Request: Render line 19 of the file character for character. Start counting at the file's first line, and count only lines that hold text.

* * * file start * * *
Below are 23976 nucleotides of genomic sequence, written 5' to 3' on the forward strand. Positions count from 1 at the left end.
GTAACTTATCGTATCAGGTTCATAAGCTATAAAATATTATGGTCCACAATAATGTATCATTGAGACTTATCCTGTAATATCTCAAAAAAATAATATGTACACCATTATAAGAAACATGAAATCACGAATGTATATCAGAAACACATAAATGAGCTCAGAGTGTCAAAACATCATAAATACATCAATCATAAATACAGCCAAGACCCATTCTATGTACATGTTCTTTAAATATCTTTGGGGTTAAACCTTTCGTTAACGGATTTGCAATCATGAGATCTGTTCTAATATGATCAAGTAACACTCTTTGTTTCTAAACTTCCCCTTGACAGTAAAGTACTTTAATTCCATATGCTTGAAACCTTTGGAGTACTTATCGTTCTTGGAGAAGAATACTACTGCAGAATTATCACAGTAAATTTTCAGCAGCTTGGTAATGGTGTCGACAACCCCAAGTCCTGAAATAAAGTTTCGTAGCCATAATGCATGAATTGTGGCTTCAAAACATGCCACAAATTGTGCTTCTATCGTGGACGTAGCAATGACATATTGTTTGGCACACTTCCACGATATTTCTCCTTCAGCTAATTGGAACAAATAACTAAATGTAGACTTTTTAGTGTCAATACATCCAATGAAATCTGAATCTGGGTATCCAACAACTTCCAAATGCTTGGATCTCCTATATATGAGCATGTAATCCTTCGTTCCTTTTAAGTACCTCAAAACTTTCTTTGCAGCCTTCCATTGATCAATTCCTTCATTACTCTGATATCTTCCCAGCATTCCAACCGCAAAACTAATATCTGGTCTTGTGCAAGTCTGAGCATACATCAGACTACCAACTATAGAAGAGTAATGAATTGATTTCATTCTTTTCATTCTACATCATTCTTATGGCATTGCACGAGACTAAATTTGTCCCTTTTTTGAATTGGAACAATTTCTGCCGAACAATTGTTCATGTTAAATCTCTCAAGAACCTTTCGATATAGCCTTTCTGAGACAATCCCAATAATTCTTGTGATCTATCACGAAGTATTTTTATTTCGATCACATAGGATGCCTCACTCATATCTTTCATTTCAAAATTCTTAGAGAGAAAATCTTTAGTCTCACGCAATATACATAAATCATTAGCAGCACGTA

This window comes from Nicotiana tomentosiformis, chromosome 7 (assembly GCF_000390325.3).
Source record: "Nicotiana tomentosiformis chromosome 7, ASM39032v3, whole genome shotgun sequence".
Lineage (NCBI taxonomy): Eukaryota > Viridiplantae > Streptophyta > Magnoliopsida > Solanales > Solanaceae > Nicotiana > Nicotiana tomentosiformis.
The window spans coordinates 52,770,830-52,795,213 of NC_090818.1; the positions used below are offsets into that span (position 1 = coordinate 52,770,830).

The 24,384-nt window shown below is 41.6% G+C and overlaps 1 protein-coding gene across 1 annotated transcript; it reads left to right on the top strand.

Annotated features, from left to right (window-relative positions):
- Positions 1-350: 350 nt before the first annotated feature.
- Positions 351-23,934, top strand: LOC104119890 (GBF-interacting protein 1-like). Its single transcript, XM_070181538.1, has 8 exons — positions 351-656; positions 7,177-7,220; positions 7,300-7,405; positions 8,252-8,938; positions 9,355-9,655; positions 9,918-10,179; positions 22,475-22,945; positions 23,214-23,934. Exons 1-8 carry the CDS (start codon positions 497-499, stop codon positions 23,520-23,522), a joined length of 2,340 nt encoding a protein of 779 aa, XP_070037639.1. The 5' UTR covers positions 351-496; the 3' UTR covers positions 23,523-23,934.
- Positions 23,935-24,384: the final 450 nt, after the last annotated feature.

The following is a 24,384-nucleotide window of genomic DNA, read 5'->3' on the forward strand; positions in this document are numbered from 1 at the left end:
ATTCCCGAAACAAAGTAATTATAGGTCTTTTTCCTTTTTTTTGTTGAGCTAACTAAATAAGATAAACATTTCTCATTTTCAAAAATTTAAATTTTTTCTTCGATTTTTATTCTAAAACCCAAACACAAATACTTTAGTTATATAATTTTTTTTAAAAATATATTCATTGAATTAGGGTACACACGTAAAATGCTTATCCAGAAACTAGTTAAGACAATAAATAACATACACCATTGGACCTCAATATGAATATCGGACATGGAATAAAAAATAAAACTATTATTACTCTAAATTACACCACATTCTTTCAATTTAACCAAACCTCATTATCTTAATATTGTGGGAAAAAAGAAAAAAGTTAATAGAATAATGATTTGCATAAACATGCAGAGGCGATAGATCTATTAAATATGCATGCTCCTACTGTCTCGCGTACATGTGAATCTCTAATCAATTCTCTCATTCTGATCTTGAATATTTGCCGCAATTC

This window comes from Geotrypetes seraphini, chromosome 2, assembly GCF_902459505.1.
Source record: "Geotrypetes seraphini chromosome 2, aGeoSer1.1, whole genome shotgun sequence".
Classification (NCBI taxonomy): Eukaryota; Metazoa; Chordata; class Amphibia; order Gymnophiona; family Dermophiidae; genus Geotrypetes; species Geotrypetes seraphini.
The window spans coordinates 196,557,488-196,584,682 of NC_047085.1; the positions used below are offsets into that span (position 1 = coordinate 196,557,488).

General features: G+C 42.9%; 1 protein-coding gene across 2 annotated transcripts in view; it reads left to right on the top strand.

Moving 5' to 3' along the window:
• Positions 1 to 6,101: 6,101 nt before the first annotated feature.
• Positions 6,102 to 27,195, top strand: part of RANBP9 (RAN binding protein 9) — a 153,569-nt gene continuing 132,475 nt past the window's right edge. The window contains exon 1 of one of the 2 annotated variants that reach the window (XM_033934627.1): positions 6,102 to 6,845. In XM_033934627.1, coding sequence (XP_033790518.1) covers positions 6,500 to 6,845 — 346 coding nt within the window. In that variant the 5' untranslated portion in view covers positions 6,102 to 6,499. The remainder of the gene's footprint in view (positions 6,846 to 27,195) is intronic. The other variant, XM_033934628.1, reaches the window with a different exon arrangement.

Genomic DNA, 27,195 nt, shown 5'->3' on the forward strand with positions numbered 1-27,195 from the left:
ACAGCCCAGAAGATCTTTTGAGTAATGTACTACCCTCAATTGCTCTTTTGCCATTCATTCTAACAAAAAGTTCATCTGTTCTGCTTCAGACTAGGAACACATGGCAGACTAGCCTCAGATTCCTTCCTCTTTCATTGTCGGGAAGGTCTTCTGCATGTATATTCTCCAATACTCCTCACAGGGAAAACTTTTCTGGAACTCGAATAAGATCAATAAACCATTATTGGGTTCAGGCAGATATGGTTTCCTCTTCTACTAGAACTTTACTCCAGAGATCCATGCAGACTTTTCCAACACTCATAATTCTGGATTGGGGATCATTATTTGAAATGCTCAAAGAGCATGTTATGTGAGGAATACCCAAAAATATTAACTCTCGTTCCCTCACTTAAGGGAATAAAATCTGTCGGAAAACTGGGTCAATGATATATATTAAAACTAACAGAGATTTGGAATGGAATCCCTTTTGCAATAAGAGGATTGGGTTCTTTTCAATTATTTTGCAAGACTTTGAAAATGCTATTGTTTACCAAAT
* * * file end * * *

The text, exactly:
Moving 5' to 3' along the window: